from The American Heritage® Dictionary of the English Language, 4th Edition
- n. A high-ranking member of the clergy, especially a bishop.
from Wiktionary, Creative Commons Attribution/Share-Alike License
- n. A clergyman of high rank and authority, having jurisdiction over an area or a group of people; normally a bishop.
- v. To act as a prelate.
from the GNU version of the Collaborative International Dictionary of English
- n. A clergyman of a superior order, as an archbishop or a bishop, having authority over the lower clergy; a dignitary of the church.
- intransitive v. To act as a prelate.
from The Century Dictionary and Cyclopedia
- To act as a prelate; perform the duties of a prelate.
- n. An ecclesiastic of a higher order, having direct and not delegated authority over other ecclesiastics.
from WordNet 3.0 Copyright 2006 by Princeton University. All rights reserved.
- n. a senior clergyman and dignitary
Tonsures and minor orders (the officiating prelate is H.E. Msgr. Basil Meeking, Bishop emeritus of Christchurch, New Zealand):
Another Latin American prelate makes clear what happens to pro-abortion politicians
The plump shadowed face and sullen oval jowl recalled a prelate, patron of arts in the middle ages.
The prelate was a man of a kindly disposition, and did not hesitate, in reply to a petition of the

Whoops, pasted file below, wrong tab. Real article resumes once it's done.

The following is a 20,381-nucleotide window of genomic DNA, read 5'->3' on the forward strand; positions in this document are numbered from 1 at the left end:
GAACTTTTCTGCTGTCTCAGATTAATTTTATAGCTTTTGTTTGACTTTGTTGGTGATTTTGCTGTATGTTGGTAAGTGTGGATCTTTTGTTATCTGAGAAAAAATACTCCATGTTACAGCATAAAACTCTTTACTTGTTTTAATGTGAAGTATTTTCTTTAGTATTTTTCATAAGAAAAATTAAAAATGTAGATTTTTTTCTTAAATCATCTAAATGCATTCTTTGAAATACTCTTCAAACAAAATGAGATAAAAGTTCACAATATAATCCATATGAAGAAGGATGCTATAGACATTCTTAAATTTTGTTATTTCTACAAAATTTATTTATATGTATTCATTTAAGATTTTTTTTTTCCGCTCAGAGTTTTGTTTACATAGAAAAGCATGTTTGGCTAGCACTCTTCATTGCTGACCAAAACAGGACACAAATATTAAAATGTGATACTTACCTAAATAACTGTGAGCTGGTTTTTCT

Reply Obj. 4: Augustine means that the matter ought to be made known to the prelate before it is stated to the witnesses, in so far as the prelate is a private individual who is able to be of more use than others, but not that it is to be told him as to the Church, i.e. as holding the position of judge.
Bernard Mac Mahon (1737-47), then Bishop of Clogher, who is described as a prelate remarkable for zeal, charity, prudence, and sound doctrine.
There were at least two men in Ugolini: the Christian, who felt himself subdued before Clara and Francis; the prelate, that is, a man whom the glory of the Church sometimes caused to forget the glory of God.
On the shoulders of a prelate was the purple that had dazzled the world.
As always happens, however, the prelate was the only victim.
Then follows, in the same month of October, that stormy letter to some prelate, which is one of the most weighty autobiographical documents from the hand of Michelangelo in our possession.
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